He puts in a heroic performance every week on this site, drawing “Shit Shot Mungo”, but Twohundredpercent’s artist in residence, Ted “The Neck” Carter, has worked himself up into an impotent fury over what he sees as the desecration of the European Cup. There is plenty more Ted The Neck here. Today’s YouTube match, by the way, features Watford beating Arsenal 4-2 in November 1982.
When writing something for someone else’s blog, it’s usually best to keep things factual, balanced and objective. Otherwise, there’s a danger that your personal feelings or opinions will be absorbed into the prevailing orthodoxy, which risks confusing or alienating your host’s regular readership. So at this stage, I should like to point out that this is very much my opinion and does not necessarily represent the normal editorial line of twohundredpercent.net. However, it has to be said that the UEFA Champions’ League is stupid and useless and needs to be spayed.
This season’s semi-final match between Manchester United and Arsenal will be the ninth time in the 53-year history of the European Cup competition that a last-four game has been contested between two clubs from the same league as each other. The initial two – in 1959 and 1960 – saw the defending champions Real Madrid facing off against Atletico Madrid (runners-up to Real in 1957/58) and then FC Barcelona, champions in 1958/59. Tellingly, however, the next seven incidences of an intra-country contest have all been in the last decade: 2000 (Valencia vs. Barcelona), 2002 (Real Madrid vs. Barcelona), 2003 (Milan vs. Internazionale), 2005, 2007 and 2008 (Liverpool vs. Chelsea) and then this year’s Manchester United-Arsenal game. In four of those (including three of the last four (2003, 2007 and 2008)), the other semi final featured a further team from the same country’s league. Whilst in 2007, Milan amusingly defeated opposition from three Premier League clubs, 2000, 2003 and 2008 all saw a one-country European Cup final.
Whilst it could conceivably be argued that this success a good sign for English football (and even this is something of a stretch), it doesn’t half suck the magic out of what used to be a dazzling competition. It’s not (for once) the Premier League’s fault, either. UEFA’s continuation of the absurd (absurd) format where virtually every team who didn’t get relegated from the top flight in England, Italy, Spain, France, Portugal and Germany get fast-tracked to the quarter finals whilst the national champions of Norway, Northern Ireland and Cyprus are all knocked out of Europe by the 16th of August is just asking for this sort of thing to happen, and as we have already seen, it does just that.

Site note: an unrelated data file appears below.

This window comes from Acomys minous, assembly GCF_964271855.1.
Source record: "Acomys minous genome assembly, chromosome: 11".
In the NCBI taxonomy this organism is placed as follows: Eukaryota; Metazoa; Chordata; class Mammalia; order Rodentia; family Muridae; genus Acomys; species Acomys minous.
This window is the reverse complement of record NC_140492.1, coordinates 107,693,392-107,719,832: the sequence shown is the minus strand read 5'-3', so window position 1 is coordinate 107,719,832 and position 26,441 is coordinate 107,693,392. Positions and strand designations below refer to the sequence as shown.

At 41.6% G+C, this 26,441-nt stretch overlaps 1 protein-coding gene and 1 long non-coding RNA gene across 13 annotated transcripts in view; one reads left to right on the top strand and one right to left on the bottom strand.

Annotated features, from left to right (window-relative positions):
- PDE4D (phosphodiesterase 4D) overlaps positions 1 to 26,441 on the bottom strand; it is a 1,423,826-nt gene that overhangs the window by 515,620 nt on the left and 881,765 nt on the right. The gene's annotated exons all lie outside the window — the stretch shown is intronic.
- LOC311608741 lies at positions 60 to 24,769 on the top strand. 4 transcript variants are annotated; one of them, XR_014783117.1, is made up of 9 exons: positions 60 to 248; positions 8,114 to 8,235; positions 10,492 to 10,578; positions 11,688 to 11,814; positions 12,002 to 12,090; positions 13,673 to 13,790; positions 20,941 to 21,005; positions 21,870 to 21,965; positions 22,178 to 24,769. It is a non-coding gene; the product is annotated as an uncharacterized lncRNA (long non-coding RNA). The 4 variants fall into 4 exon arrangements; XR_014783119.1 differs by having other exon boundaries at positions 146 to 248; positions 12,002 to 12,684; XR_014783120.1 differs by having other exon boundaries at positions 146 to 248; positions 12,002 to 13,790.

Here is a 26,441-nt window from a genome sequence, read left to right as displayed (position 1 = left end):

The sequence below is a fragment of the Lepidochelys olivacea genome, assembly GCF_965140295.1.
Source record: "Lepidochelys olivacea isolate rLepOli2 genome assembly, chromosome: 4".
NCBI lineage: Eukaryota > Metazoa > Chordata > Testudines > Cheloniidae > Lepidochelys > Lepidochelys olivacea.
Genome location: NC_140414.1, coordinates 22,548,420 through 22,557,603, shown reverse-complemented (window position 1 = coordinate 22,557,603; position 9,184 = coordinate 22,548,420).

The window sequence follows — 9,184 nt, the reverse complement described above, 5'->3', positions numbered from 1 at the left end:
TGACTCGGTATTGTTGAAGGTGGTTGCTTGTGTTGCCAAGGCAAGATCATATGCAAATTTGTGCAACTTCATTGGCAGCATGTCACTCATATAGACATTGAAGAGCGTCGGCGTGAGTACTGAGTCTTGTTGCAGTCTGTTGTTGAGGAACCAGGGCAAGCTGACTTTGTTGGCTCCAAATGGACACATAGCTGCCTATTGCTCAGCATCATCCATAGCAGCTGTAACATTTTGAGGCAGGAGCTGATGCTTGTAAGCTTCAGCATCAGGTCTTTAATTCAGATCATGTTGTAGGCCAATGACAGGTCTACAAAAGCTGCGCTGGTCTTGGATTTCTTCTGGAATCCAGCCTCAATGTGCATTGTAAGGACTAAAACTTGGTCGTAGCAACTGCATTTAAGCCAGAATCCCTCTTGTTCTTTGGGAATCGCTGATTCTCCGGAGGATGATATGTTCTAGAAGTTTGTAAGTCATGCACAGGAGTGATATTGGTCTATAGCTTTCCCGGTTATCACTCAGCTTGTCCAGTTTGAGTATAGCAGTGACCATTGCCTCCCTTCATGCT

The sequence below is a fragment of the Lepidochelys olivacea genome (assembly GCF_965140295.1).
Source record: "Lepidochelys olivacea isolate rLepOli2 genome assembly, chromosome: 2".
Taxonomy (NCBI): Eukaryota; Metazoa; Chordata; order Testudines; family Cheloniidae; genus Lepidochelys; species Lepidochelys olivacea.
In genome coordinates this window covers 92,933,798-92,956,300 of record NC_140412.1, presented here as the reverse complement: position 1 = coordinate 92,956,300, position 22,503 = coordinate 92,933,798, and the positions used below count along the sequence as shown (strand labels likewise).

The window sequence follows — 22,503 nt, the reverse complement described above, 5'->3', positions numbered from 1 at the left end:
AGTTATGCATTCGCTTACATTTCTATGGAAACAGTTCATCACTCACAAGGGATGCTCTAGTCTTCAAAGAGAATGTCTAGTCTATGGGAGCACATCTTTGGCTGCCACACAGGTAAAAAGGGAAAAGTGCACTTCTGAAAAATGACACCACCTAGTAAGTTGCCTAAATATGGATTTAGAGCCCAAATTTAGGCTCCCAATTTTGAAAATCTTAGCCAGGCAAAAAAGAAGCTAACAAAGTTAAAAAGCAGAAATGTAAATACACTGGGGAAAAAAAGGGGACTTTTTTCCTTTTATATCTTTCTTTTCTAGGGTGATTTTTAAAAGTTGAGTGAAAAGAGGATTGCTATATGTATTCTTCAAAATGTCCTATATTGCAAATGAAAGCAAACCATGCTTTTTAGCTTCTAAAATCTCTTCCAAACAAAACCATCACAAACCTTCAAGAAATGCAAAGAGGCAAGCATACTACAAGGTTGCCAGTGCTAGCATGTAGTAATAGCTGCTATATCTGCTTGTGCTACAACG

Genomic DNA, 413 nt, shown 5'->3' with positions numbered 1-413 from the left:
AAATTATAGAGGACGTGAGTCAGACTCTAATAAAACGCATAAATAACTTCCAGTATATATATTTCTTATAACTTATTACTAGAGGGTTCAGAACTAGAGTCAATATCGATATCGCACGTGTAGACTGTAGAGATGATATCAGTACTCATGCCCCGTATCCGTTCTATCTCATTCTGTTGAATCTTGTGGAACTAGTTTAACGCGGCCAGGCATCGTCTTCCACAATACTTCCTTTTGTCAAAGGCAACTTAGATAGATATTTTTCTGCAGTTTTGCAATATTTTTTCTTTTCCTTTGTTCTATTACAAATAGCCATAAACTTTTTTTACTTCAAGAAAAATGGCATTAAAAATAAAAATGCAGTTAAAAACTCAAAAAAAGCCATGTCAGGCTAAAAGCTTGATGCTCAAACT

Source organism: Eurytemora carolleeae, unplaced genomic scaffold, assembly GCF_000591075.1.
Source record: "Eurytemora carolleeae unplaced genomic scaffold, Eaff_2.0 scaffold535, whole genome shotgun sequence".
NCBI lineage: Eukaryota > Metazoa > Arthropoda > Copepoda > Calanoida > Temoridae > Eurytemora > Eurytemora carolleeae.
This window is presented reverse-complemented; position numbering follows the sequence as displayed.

I am 29 years old. I’m probably of the last generation of English football supporters who remember the post-Heysel ban for English clubs and the mysterious and exotic world of the old knockout European Cup, contested by the league champions from all over the continent. For me, names like Panathanaikos, Benfica, Borussia Mönchengladbach, Spartak Moscow or Paris-Saint-Germain are still magical. They probably shouldn’t be. If I were inclined to, I could watch any of Europe’s previously mythical and wondrous clubs play umpteen times every season. Come the World Cup, far from having a flickering picture of a bloke you last saw play 4 years ago only with added big sideburns and a handlebar moustache, you now know that they are the third-choice left back for Schalke 04. Instead of David Coleman delivering a commentary so tinny you could earnestly believe that somewhere in the English channel you’d find a piece of string pulled taut and headed towards Broadcasting House, imperiously pronouncing that the squat, hairy central midfielder plays “for the Honved club of Hungary”, you remember the action replay of him in a dead rubber that season’s UEFA cup first group stage, copping a football to the danglers.
I’m not suggesting that English clubs should give everyone a chance. I just think that UEFA should. European football should be charismatic, bewitching, enchanting. What it is becoming is a matter of routine, where the same clubs play one another time and time again. We’re not far off having a European Club Champion who manages to achieve the feat without even leaving their country of origin – and I think that it’s terribly sad.